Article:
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Department disciplines officer: Penalty for alleged forgery

July 21, 2003

A police lieutenant has been disciplined for allegedly forging the name of a complainant on a police report that reduced a felony attempted theft charge to a misdemeanor, Newsday has learned.

Lt. Bridget Banuchi was given "command discipline," a minor type of penalty, after she reduced the amount of the merchandise taken from a Genovese drug store in the Bronx to $500, from $1,815, and forged the name of the store's manager, Devin Bodkin, a Police Department official said.

Banuchi, who worked at the 50th Precinct and is now assigned to Bronx Borough command, did not return a call seeking comment. Insp. Michael Coan, a department spokesman, also declined to comment.

The alleged forgery comes amid allegations that precinct commanders around the city are downgrading crimes from felonies to misdemeanors in an effort to keep the official crime rate low. The attempted theft of more than $1,000 is a felony.

The department has acknowledged that it is investigating the 10th Precinct in Chelsea, where a sergeant allegedly kept two sets of crime statistics. But department officials say the number of wrongly downgraded crimes is isolated and minuscule.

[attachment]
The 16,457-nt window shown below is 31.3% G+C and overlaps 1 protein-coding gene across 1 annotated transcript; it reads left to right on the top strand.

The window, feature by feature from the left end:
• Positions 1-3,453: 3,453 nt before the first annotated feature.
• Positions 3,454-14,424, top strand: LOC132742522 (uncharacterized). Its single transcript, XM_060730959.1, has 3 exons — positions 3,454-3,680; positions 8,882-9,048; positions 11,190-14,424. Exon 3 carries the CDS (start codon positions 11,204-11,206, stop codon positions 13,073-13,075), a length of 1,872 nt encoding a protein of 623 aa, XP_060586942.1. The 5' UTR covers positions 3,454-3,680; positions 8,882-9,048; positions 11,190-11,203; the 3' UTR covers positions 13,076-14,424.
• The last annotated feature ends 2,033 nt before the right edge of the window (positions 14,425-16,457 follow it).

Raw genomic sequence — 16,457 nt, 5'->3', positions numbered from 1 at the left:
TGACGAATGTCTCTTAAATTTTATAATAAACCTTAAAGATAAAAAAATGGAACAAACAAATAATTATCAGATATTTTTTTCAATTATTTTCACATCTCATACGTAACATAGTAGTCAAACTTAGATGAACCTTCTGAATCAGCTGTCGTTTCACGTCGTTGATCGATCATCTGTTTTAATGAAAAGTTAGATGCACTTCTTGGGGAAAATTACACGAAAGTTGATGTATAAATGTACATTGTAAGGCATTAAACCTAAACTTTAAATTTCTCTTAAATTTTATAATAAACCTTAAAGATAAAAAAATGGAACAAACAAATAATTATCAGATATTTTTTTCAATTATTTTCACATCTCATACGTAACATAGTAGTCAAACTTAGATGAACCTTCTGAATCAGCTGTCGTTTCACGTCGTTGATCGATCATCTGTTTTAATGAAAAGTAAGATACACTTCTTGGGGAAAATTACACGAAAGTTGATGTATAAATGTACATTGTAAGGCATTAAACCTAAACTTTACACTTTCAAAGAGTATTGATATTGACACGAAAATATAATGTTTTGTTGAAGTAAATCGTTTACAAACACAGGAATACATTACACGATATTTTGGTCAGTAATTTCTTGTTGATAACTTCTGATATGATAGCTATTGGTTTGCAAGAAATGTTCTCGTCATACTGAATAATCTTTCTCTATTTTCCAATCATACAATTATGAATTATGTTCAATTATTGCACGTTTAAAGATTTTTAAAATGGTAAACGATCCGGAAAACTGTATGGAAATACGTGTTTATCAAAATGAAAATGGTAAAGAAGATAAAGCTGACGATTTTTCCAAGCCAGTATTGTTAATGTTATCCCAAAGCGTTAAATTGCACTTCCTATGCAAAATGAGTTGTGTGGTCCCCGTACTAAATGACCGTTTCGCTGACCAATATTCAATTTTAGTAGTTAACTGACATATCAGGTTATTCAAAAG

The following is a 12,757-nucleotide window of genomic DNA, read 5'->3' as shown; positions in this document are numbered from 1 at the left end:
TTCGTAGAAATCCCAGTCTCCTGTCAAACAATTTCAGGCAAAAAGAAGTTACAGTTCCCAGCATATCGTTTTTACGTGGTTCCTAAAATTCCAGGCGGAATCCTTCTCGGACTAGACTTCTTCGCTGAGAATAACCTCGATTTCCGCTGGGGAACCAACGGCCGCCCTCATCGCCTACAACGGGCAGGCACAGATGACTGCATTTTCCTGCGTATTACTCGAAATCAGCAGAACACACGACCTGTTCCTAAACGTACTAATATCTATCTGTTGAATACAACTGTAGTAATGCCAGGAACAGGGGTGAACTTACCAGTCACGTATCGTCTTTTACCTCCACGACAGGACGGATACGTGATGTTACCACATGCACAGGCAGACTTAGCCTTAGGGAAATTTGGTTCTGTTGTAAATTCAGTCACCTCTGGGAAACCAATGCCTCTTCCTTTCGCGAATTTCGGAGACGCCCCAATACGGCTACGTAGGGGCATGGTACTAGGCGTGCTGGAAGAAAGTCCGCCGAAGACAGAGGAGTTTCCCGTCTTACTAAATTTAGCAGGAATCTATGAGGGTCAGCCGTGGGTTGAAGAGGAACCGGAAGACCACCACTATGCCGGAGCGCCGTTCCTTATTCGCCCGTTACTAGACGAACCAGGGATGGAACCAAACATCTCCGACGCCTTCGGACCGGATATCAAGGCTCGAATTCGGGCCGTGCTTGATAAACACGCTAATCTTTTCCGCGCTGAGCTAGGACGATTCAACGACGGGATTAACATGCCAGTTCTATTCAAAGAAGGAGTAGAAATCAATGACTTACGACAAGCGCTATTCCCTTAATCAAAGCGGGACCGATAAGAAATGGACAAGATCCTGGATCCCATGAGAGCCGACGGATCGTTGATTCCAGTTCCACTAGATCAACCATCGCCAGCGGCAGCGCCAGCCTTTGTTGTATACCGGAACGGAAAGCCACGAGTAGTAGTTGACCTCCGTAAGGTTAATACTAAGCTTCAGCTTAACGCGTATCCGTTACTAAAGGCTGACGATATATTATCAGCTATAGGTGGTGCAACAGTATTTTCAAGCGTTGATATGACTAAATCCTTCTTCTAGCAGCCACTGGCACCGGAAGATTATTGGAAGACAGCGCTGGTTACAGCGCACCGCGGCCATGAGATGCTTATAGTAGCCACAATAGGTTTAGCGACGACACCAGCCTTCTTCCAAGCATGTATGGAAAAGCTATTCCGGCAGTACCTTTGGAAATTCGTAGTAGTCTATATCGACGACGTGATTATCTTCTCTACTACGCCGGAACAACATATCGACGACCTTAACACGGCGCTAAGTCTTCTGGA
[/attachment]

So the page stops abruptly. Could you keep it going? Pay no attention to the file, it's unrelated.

A department official told Newsday that Banuchi may have believed the $1,815 listed in the attempted theft was too high, despite the fact that another Genovese manager presented a printed receipt for that amount.

The incident, on Nov. 4, 2002, at a Genovese on 238th Street and Broadway in which the person attempting to steal the items was caught as he was leaving the store, has drawn a great deal of attention within the department.

The officer who responded to the Genovese call was transferred from a radio patrol car to a foot post, allegedly because the officer refused Banuchi's order to downgrade the report. The officer was eventually returned to the radio patrol car.

And when the Patrolmen's Benevolent Association delegate, Joe Anthony, protested the officer's transfer, he, too, was reassigned to Queens. Anthony and the union have sued the department, alleging a wrongful transfer in retaliation for supporting the officer.

In May, State Supreme Court Justice Debra James of Manhattan ruled in Anthony's favor. The city is appealing.

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© 2003 Newsday, Inc. Reprinted with permission.